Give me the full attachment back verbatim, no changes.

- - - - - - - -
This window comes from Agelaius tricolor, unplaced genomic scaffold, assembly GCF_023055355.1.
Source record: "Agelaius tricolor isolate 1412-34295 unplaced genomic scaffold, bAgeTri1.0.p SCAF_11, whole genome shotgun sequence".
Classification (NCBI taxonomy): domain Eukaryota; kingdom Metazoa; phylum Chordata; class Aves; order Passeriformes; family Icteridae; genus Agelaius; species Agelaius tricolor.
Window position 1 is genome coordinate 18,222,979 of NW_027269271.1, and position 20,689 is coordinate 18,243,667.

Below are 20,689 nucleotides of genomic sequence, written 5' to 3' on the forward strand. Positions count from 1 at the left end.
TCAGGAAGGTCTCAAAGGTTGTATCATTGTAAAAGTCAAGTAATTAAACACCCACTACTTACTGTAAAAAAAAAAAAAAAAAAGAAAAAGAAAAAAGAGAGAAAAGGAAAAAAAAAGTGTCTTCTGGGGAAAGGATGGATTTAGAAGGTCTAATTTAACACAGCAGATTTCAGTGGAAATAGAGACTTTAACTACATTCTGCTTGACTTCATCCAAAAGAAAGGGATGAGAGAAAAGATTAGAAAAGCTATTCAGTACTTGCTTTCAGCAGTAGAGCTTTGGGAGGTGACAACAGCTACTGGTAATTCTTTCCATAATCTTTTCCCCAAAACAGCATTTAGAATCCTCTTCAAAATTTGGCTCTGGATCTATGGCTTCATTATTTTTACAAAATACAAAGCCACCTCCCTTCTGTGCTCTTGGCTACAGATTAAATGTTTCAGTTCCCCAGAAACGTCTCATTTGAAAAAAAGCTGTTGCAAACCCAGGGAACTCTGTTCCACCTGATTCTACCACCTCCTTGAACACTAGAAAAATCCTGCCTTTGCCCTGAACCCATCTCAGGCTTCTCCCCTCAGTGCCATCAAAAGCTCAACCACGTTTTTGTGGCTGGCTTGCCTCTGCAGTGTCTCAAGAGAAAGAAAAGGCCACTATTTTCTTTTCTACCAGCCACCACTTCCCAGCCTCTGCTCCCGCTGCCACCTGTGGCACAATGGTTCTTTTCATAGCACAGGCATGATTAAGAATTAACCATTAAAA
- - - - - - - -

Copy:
This window comes from Agelaius tricolor, unplaced genomic scaffold, assembly GCF_023055355.1.
Source record: "Agelaius tricolor isolate 1412-34295 unplaced genomic scaffold, bAgeTri1.0.p SCAF_11, whole genome shotgun sequence".
Classification (NCBI taxonomy): domain Eukaryota; kingdom Metazoa; phylum Chordata; class Aves; order Passeriformes; family Icteridae; genus Agelaius; species Agelaius tricolor.
Window position 1 is genome coordinate 18,222,979 of NW_027269271.1, and position 20,689 is coordinate 18,243,667.

Below are 20,689 nucleotides of genomic sequence, written 5' to 3' on the forward strand. Positions count from 1 at the left end.
TCAGGAAGGTCTCAAAGGTTGTATCATTGTAAAAGTCAAGTAATTAAACACCCACTACTTACTGTAAAAAAAAAAAAAAAAAAGAAAAAGAAAAAAGAGAGAAAAGGAAAAAAAAAGTGTCTTCTGGGGAAAGGATGGATTTAGAAGGTCTAATTTAACACAGCAGATTTCAGTGGAAATAGAGACTTTAACTACATTCTGCTTGACTTCATCCAAAAGAAAGGGATGAGAGAAAAGATTAGAAAAGCTATTCAGTACTTGCTTTCAGCAGTAGAGCTTTGGGAGGTGACAACAGCTACTGGTAATTCTTTCCATAATCTTTTCCCCAAAACAGCATTTAGAATCCTCTTCAAAATTTGGCTCTGGATCTATGGCTTCATTATTTTTACAAAATACAAAGCCACCTCCCTTCTGTGCTCTTGGCTACAGATTAAATGTTTCAGTTCCCCAGAAACGTCTCATTTGAAAAAAAGCTGTTGCAAACCCAGGGAACTCTGTTCCACCTGATTCTACCACCTCCTTGAACACTAGAAAAATCCTGCCTTTGCCCTGAACCCATCTCAGGCTTCTCCCCTCAGTGCCATCAAAAGCTCAACCACGTTTTTGTGGCTGGCTTGCCTCTGCAGTGTCTCAAGAGAAAGAAAAGGCCACTATTTTCTTTTCTACCAGCCACCACTTCCCAGCCTCTGCTCCCGCTGCCACCTGTGGCACAATGGTTCTTTTCATAGCACAGGCATGATTAAGAATTAACCATTAAAA